Likewise your finish contour i sgoing through different amounts of radial material that has been left and as it is just one pass you could get different amounts of tool deflection as the thicknes sof cut changes.

First three ops can stay the same but move the reaming up so it is done after drillinh

-Do the spot drilling as you have first as the 3mm spot drill won't work on that internal corner location if done later.
-Drill holes as you have
- Ream holes as you have

Then the bit I would do differently

- Do a 3D adaptive with the 4mm dia tool selecting the bottom of the recess as the geometry and set "tool ctr on boundry" as this will ensur eit does not enter from outside the area, leave 0.3 radial and axial
- Do a 3D adaptive with the 2mm tool, same geometry and same stock to leave. But click rest machining and tick "from previous" that way it only machines what the previous cutter could not get at in the corners and where the space is too narrow.
- 3D Horizontal with same 0.3 radial but zero axial stock to leave which will finish the bottom of the recess.
=2D contour with 2 roughing passes and one finish pass all of 0.1mm as it's quite a small 2mm dia tool to finish sides of recess. If it were a larger cutter I would do one rough at 0.2mm and one finish at 0.1mm and that can go to a height of 2 x diameter before I think about multiple depths.

File in my dropbox (Now edited) to download and see what I did
 
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Jasonb

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Greg, I don't tend to use the "secret" CAD in F360. As I design in Alibre the parts I export from there to use F360 CAM for are already my "manufacturing part" and if they need altering I'll just use the design section of 360 to make any changes and that won't affect my original part as that is still safe and sound in Alibre. Only really useful if you do your CAD in F360 too so that the part file doe snot get altered.
 

timo_gross

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Timo, you should have watched the simulation more closely it shows the crash as the tool plunges straight down in red;)

I don't tend to use pocket that much so below is what I came up with. The reason I don't us epocket that much is you can end up with some large tool engagement, even your setup 1 has that 2mm tool cutting full width and 2,5mm beep which is quite a loading, the adaptive will keep tool engagement down.

-Do the spot drilling as you have first as the 3mm spot drill won't work on that internal corner location if done later.
-Drill holes as you have
- Ream holes as you have

- Do a 3D adaptive with the 4mm dia tool selecting the bottom of the recess as the geometry and set "tool ctr within boundry" as this will ensur eit does not enter from outside the area, leave 0.3 radial and axial
- Do a 3D adaptive with the 2mm tool, same geometry and same stock to leave. But click rest machining and tick "from previous" that way it only machines what the previous cutter could not get at in the corners and where the space is too narrow.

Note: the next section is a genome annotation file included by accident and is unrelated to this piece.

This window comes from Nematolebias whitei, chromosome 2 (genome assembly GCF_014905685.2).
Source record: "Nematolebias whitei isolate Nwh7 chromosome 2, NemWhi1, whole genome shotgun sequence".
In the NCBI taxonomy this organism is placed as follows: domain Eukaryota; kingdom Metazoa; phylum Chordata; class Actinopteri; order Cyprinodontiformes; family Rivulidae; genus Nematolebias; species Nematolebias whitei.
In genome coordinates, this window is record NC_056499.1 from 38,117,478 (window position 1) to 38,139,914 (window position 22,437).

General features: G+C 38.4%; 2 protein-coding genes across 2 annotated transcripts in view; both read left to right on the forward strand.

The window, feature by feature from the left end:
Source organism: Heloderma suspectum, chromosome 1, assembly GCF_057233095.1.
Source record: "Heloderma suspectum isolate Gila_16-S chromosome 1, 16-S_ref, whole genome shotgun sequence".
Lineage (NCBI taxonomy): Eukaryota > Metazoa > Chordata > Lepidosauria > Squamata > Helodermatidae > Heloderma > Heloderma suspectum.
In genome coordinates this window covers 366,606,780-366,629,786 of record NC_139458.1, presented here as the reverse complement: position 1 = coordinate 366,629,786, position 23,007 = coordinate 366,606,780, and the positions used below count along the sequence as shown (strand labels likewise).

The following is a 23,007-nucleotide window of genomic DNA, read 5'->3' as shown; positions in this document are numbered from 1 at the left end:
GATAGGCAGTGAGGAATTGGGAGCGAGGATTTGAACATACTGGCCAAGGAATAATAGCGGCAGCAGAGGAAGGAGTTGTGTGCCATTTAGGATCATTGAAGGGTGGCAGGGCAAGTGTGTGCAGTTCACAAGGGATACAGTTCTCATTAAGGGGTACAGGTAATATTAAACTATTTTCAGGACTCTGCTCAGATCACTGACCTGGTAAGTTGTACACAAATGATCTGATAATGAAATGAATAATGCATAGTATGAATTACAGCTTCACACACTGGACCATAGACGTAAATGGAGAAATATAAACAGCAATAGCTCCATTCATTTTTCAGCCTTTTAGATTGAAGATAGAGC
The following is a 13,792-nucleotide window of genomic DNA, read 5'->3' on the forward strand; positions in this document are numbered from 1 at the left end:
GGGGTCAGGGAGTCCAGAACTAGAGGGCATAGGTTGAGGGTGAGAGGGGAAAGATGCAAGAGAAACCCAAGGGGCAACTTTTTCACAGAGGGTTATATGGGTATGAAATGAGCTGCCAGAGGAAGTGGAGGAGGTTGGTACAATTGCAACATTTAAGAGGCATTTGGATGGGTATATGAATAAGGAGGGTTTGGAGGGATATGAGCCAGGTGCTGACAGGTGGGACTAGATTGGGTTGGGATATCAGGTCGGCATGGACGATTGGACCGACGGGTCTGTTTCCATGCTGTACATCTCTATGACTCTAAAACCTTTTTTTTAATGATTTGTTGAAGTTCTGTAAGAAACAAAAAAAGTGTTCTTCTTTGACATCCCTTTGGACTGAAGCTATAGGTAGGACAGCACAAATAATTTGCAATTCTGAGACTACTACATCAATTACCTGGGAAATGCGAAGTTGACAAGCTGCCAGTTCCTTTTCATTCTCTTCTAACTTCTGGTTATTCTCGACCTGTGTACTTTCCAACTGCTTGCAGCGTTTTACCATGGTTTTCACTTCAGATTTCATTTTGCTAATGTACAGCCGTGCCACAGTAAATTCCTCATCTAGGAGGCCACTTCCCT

- 3D Horizontal with same 0.3 radial but zero axial stock to leave which will finish the bottom of the recess
=2D contour with 2 roughing passes and one finish pass all of 0.1mm as it's quite a small 2mm dia tool to finish sides of recess

File in my dropbox to download and see what I did
Hello,

2.5 mm depth with a 2 mm cutter in steel and full engagement is not clever.
I knew that before yesterday, but hope dies last (the 2mm endmill first) Aah you can slow the damn thing down! Or not?
Since yesterday I know once more that slowing down is not working. (do not do this at home).
Tried to download from drop box, worked but I cannot see changes looks like the original file.

Greetings Timo
 

Jasonb

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Uploaded the original, try this which should be my version

I left the feed rates for the cutters as you had set them, it is more the machining paths that I wanted to show
 

Eccentric

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Jason B,

I am with you on an not using fusion360 manufacturing models that much. I design in solidworks and have different configurations of my parts for different machining operations. This is primariy becasue I am WAY more proficeint and feel more comfortable in the solidworks environment. But there are a few times, such as the example in my video where I drew a simple line to reorient the stock, that Fusion360 manufacturing models are helpful. It can be a pain to bounce back and forth between solidworks and Fusion360 as I have to re-export the IGS model, import and copy over the setup, all for a simple tweak of my "solidworks manufacturing configuration". Time will tell if I use the Fusion360 manufacturing model feature more.

I really liked your explaination to Timo,

Greg
 

Jasonb

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Greg, I agree it's a pain to go back and forth between two programs.

But what I said was that if I do alter something in F360 I simply go to design top left and do the alteration there rather than use the manufacturing model option. This pic shows the same line being drawn in Design. So it's just a case of clicking between Design and manufacture and you don't then end up with a second file.

f360 design.JPG